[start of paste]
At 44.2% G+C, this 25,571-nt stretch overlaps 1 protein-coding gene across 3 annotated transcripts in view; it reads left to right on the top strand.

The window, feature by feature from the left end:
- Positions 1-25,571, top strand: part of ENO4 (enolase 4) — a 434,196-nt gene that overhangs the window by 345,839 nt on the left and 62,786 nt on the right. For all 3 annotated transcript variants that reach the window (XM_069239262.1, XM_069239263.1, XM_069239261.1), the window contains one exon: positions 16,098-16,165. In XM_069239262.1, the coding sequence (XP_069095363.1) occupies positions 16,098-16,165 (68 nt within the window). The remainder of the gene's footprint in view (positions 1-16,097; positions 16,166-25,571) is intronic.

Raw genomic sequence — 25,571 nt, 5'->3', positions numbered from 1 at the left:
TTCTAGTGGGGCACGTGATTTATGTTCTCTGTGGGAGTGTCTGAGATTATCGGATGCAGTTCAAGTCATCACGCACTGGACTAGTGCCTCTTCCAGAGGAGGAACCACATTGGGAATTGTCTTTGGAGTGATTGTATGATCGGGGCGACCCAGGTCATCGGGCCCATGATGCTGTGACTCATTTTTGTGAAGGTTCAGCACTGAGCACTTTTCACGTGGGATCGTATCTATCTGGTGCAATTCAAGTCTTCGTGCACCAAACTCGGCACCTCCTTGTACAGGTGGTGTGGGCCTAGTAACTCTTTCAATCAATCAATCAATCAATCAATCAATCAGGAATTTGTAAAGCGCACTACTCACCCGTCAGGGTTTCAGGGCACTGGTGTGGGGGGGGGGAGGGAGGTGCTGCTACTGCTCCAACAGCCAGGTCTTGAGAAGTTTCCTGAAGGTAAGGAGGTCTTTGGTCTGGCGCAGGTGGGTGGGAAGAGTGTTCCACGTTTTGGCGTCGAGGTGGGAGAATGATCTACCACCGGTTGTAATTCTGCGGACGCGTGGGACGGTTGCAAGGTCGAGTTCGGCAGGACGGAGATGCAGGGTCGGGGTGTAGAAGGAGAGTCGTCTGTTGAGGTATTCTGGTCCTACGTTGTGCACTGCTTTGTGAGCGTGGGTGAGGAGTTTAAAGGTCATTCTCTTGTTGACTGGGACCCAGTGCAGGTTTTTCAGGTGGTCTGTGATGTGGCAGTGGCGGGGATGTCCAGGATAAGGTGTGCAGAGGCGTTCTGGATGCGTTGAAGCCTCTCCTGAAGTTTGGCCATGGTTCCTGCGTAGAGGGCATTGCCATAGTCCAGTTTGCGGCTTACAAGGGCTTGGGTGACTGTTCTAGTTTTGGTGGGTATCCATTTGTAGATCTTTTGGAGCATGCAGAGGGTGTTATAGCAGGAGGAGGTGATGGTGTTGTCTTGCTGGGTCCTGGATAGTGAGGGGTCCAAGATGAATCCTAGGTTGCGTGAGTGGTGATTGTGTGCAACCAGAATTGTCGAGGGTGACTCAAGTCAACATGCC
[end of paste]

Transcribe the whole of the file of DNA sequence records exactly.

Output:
At 44.2% G+C, this 25,571-nt stretch overlaps 1 protein-coding gene across 3 annotated transcripts in view; it reads left to right on the top strand.

The window, feature by feature from the left end:
- Positions 1-25,571, top strand: part of ENO4 (enolase 4) — a 434,196-nt gene that overhangs the window by 345,839 nt on the left and 62,786 nt on the right. For all 3 annotated transcript variants that reach the window (XM_069239262.1, XM_069239263.1, XM_069239261.1), the window contains one exon: positions 16,098-16,165. In XM_069239262.1, the coding sequence (XP_069095363.1) occupies positions 16,098-16,165 (68 nt within the window). The remainder of the gene's footprint in view (positions 1-16,097; positions 16,166-25,571) is intronic.

Raw genomic sequence — 25,571 nt, 5'->3', positions numbered from 1 at the left:
TTCTAGTGGGGCACGTGATTTATGTTCTCTGTGGGAGTGTCTGAGATTATCGGATGCAGTTCAAGTCATCACGCACTGGACTAGTGCCTCTTCCAGAGGAGGAACCACATTGGGAATTGTCTTTGGAGTGATTGTATGATCGGGGCGACCCAGGTCATCGGGCCCATGATGCTGTGACTCATTTTTGTGAAGGTTCAGCACTGAGCACTTTTCACGTGGGATCGTATCTATCTGGTGCAATTCAAGTCTTCGTGCACCAAACTCGGCACCTCCTTGTACAGGTGGTGTGGGCCTAGTAACTCTTTCAATCAATCAATCAATCAATCAATCAATCAGGAATTTGTAAAGCGCACTACTCACCCGTCAGGGTTTCAGGGCACTGGTGTGGGGGGGGGGAGGGAGGTGCTGCTACTGCTCCAACAGCCAGGTCTTGAGAAGTTTCCTGAAGGTAAGGAGGTCTTTGGTCTGGCGCAGGTGGGTGGGAAGAGTGTTCCACGTTTTGGCGTCGAGGTGGGAGAATGATCTACCACCGGTTGTAATTCTGCGGACGCGTGGGACGGTTGCAAGGTCGAGTTCGGCAGGACGGAGATGCAGGGTCGGGGTGTAGAAGGAGAGTCGTCTGTTGAGGTATTCTGGTCCTACGTTGTGCACTGCTTTGTGAGCGTGGGTGAGGAGTTTAAAGGTCATTCTCTTGTTGACTGGGACCCAGTGCAGGTTTTTCAGGTGGTCTGTGATGTGGCAGTGGCGGGGATGTCCAGGATAAGGTGTGCAGAGGCGTTCTGGATGCGTTGAAGCCTCTCCTGAAGTTTGGCCATGGTTCCTGCGTAGAGGGCATTGCCATAGTCCAGTTTGCGGCTTACAAGGGCTTGGGTGACTGTTCTAGTTTTGGTGGGTATCCATTTGTAGATCTTTTGGAGCATGCAGAGGGTGTTATAGCAGGAGGAGGTGATGGTGTTGTCTTGCTGGGTCCTGGATAGTGAGGGGTCCAAGATGAATCCTAGGTTGCGTGAGTGGTGATTGTGTGCAACCAGAATTGTCGAGGGTGACTCAAGTCAACATGCC